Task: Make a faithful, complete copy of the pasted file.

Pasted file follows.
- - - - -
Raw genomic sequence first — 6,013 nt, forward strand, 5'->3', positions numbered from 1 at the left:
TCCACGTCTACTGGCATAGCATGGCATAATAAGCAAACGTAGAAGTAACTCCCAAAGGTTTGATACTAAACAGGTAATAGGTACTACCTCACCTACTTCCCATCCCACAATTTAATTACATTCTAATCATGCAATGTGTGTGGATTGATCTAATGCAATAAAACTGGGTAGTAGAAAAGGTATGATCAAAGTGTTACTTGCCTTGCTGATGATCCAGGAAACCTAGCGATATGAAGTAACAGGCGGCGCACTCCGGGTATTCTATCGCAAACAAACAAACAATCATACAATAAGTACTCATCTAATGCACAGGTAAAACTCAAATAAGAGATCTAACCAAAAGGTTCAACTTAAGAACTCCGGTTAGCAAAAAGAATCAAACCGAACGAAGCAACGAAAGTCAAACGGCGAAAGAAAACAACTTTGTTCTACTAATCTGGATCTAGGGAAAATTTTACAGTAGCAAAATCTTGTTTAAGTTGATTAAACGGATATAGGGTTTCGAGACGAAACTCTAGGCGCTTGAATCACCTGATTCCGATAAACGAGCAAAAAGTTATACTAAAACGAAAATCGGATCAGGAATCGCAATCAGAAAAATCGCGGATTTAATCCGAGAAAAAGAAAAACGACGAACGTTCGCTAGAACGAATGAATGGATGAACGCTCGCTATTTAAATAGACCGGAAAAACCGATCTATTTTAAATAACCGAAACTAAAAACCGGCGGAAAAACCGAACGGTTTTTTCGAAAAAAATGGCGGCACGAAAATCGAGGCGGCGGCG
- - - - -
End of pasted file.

Raw genomic sequence first — 6,013 nt, forward strand, 5'->3', positions numbered from 1 at the left:
TCCACGTCTACTGGCATAGCATGGCATAATAAGCAAACGTAGAAGTAACTCCCAAAGGTTTGATACTAAACAGGTAATAGGTACTACCTCACCTACTTCCCATCCCACAATTTAATTACATTCTAATCATGCAATGTGTGTGGATTGATCTAATGCAATAAAACTGGGTAGTAGAAAAGGTATGATCAAAGTGTTACTTGCCTTGCTGATGATCCAGGAAACCTAGCGATATGAAGTAACAGGCGGCGCACTCCGGGTATTCTATCGCAAACAAACAAACAATCATACAATAAGTACTCATCTAATGCACAGGTAAAACTCAAATAAGAGATCTAACCAAAAGGTTCAACTTAAGAACTCCGGTTAGCAAAAAGAATCAAACCGAACGAAGCAACGAAAGTCAAACGGCGAAAGAAAACAACTTTGTTCTACTAATCTGGATCTAGGGAAAATTTTACAGTAGCAAAATCTTGTTTAAGTTGATTAAACGGATATAGGGTTTCGAGACGAAACTCTAGGCGCTTGAATCACCTGATTCCGATAAACGAGCAAAAAGTTATACTAAAACGAAAATCGGATCAGGAATCGCAATCAGAAAAATCGCGGATTTAATCCGAGAAAAAGAAAAACGACGAACGTTCGCTAGAACGAATGAATGGATGAACGCTCGCTATTTAAATAGACCGGAAAAACCGATCTATTTTAAATAACCGAAACTAAAAACCGGCGGAAAAACCGAACGGTTTTTTCGAAAAAAATGGCGGCACGAAAATCGAGGCGGCGGCG